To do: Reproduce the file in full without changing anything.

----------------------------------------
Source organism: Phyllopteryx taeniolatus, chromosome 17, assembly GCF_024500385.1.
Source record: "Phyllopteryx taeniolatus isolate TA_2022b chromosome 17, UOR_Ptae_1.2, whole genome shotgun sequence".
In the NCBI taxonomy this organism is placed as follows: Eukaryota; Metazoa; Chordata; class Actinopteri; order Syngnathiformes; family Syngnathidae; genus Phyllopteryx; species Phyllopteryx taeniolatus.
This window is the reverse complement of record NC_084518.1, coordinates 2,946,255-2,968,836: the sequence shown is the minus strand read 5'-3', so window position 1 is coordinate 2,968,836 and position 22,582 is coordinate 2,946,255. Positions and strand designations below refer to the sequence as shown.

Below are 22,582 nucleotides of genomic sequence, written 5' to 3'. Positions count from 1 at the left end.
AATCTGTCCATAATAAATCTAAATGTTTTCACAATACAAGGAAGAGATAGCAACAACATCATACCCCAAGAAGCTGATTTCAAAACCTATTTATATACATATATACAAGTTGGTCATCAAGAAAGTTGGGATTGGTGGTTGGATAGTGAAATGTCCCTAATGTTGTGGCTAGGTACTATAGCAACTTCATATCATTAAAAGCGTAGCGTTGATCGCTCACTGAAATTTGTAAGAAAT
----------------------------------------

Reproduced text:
Source organism: Phyllopteryx taeniolatus, chromosome 17, assembly GCF_024500385.1.
Source record: "Phyllopteryx taeniolatus isolate TA_2022b chromosome 17, UOR_Ptae_1.2, whole genome shotgun sequence".
In the NCBI taxonomy this organism is placed as follows: Eukaryota; Metazoa; Chordata; class Actinopteri; order Syngnathiformes; family Syngnathidae; genus Phyllopteryx; species Phyllopteryx taeniolatus.
This window is the reverse complement of record NC_084518.1, coordinates 2,946,255-2,968,836: the sequence shown is the minus strand read 5'-3', so window position 1 is coordinate 2,968,836 and position 22,582 is coordinate 2,946,255. Positions and strand designations below refer to the sequence as shown.

Below are 22,582 nucleotides of genomic sequence, written 5' to 3'. Positions count from 1 at the left end.
AATCTGTCCATAATAAATCTAAATGTTTTCACAATACAAGGAAGAGATAGCAACAACATCATACCCCAAGAAGCTGATTTCAAAACCTATTTATATACATATATACAAGTTGGTCATCAAGAAAGTTGGGATTGGTGGTTGGATAGTGAAATGTCCCTAATGTTGTGGCTAGGTACTATAGCAACTTCATATCATTAAAAGCGTAGCGTTGATCGCTCACTGAAATTTGTAAGAAAT